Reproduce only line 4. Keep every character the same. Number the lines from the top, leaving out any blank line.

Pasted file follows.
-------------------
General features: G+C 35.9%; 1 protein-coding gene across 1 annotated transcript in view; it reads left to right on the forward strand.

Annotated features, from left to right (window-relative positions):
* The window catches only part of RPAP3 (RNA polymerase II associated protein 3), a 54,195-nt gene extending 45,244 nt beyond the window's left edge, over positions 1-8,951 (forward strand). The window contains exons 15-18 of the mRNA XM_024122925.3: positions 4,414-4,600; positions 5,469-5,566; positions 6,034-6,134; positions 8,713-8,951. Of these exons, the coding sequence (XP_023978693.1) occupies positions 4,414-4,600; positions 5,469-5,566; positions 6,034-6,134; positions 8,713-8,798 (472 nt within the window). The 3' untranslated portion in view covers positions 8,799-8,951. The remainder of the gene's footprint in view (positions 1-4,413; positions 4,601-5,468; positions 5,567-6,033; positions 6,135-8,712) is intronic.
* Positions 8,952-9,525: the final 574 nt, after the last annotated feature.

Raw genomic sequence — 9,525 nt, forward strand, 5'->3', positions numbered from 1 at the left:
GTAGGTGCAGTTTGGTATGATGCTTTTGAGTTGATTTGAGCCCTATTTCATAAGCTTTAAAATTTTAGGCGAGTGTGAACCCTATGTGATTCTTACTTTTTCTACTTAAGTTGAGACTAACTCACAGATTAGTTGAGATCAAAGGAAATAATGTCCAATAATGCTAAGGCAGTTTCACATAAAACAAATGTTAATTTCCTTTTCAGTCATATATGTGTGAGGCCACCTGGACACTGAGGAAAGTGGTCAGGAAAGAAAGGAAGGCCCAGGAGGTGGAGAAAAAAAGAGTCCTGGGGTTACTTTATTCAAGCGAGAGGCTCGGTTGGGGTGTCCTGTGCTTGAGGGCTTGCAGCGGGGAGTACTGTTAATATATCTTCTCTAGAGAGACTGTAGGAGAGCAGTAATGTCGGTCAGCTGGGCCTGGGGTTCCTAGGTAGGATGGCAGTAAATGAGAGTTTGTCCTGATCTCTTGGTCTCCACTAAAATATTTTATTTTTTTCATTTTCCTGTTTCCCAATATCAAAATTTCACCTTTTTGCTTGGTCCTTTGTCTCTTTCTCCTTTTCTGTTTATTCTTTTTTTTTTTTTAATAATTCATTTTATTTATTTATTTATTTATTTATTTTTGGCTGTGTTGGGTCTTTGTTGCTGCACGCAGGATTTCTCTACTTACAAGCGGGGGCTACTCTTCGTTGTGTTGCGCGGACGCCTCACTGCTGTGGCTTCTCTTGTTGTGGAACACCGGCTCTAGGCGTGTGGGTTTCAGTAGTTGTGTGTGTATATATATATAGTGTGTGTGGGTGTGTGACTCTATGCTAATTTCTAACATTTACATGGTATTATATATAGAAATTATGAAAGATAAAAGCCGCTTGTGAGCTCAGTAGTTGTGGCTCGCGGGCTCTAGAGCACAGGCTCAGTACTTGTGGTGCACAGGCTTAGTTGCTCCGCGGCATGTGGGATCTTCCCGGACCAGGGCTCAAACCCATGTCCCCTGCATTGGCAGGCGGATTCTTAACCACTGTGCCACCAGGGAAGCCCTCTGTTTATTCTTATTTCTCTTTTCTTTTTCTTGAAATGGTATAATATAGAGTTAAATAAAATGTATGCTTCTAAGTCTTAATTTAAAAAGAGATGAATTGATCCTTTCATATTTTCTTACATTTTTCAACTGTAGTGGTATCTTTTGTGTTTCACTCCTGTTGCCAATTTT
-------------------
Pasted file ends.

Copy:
* Positions 8,952-9,525: the final 574 nt, after the last annotated feature.